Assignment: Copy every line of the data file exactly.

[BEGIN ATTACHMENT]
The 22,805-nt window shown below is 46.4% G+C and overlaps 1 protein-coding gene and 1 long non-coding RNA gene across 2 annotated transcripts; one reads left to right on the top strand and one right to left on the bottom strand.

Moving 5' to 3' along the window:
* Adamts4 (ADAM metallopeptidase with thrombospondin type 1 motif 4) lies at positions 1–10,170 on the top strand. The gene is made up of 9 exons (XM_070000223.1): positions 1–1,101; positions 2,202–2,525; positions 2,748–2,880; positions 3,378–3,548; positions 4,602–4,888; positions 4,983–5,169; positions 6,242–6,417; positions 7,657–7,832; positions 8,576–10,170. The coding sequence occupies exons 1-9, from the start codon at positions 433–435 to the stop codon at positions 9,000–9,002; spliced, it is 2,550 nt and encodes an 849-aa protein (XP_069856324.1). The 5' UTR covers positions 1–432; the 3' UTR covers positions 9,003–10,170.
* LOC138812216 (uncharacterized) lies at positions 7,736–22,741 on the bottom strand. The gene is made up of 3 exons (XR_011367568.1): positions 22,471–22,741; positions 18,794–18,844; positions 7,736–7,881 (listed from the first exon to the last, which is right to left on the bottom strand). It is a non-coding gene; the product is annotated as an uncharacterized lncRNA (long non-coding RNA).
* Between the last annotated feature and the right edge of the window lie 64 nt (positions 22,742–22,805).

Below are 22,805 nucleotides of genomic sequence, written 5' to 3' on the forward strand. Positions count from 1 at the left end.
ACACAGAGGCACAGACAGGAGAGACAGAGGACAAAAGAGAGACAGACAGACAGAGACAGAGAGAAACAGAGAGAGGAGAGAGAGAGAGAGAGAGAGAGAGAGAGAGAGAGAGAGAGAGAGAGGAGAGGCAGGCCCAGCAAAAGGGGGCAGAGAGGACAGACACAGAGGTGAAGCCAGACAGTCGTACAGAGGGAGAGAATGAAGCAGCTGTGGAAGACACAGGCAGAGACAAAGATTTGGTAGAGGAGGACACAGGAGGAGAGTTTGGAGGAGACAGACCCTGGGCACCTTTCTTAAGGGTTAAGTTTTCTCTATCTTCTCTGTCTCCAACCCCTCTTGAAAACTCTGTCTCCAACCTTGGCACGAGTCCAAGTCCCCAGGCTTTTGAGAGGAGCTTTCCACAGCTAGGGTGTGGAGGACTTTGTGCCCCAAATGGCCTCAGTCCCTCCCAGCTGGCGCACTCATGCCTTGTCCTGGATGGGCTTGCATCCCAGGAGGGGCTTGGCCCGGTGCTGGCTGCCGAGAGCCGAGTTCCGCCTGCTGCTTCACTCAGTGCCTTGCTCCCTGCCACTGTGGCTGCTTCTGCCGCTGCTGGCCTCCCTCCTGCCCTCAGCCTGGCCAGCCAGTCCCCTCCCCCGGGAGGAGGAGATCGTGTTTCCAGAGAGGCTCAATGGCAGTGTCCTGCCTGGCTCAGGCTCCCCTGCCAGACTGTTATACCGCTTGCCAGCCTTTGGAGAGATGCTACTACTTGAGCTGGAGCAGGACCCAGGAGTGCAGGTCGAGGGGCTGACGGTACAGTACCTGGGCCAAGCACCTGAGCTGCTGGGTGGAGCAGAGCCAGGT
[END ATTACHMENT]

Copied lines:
The 22,805-nt window shown below is 46.4% G+C and overlaps 1 protein-coding gene and 1 long non-coding RNA gene across 2 annotated transcripts; one reads left to right on the top strand and one right to left on the bottom strand.

Moving 5' to 3' along the window:
* Adamts4 (ADAM metallopeptidase with thrombospondin type 1 motif 4) lies at positions 1–10,170 on the top strand. The gene is made up of 9 exons (XM_070000223.1): positions 1–1,101; positions 2,202–2,525; positions 2,748–2,880; positions 3,378–3,548; positions 4,602–4,888; positions 4,983–5,169; positions 6,242–6,417; positions 7,657–7,832; positions 8,576–10,170. The coding sequence occupies exons 1-9, from the start codon at positions 433–435 to the stop codon at positions 9,000–9,002; spliced, it is 2,550 nt and encodes an 849-aa protein (XP_069856324.1). The 5' UTR covers positions 1–432; the 3' UTR covers positions 9,003–10,170.
* LOC138812216 (uncharacterized) lies at positions 7,736–22,741 on the bottom strand. The gene is made up of 3 exons (XR_011367568.1): positions 22,471–22,741; positions 18,794–18,844; positions 7,736–7,881 (listed from the first exon to the last, which is right to left on the bottom strand). It is a non-coding gene; the product is annotated as an uncharacterized lncRNA (long non-coding RNA).
* Between the last annotated feature and the right edge of the window lie 64 nt (positions 22,742–22,805).

Below are 22,805 nucleotides of genomic sequence, written 5' to 3' on the forward strand. Positions count from 1 at the left end.
ACACAGAGGCACAGACAGGAGAGACAGAGGACAAAAGAGAGACAGACAGACAGAGACAGAGAGAAACAGAGAGAGGAGAGAGAGAGAGAGAGAGAGAGAGAGAGAGAGAGAGAGAGAGAGAGGAGAGGCAGGCCCAGCAAAAGGGGGCAGAGAGGACAGACACAGAGGTGAAGCCAGACAGTCGTACAGAGGGAGAGAATGAAGCAGCTGTGGAAGACACAGGCAGAGACAAAGATTTGGTAGAGGAGGACACAGGAGGAGAGTTTGGAGGAGACAGACCCTGGGCACCTTTCTTAAGGGTTAAGTTTTCTCTATCTTCTCTGTCTCCAACCCCTCTTGAAAACTCTGTCTCCAACCTTGGCACGAGTCCAAGTCCCCAGGCTTTTGAGAGGAGCTTTCCACAGCTAGGGTGTGGAGGACTTTGTGCCCCAAATGGCCTCAGTCCCTCCCAGCTGGCGCACTCATGCCTTGTCCTGGATGGGCTTGCATCCCAGGAGGGGCTTGGCCCGGTGCTGGCTGCCGAGAGCCGAGTTCCGCCTGCTGCTTCACTCAGTGCCTTGCTCCCTGCCACTGTGGCTGCTTCTGCCGCTGCTGGCCTCCCTCCTGCCCTCAGCCTGGCCAGCCAGTCCCCTCCCCCGGGAGGAGGAGATCGTGTTTCCAGAGAGGCTCAATGGCAGTGTCCTGCCTGGCTCAGGCTCCCCTGCCAGACTGTTATACCGCTTGCCAGCCTTTGGAGAGATGCTACTACTTGAGCTGGAGCAGGACCCAGGAGTGCAGGTCGAGGGGCTGACGGTACAGTACCTGGGCCAAGCACCTGAGCTGCTGGGTGGAGCAGAGCCAGGT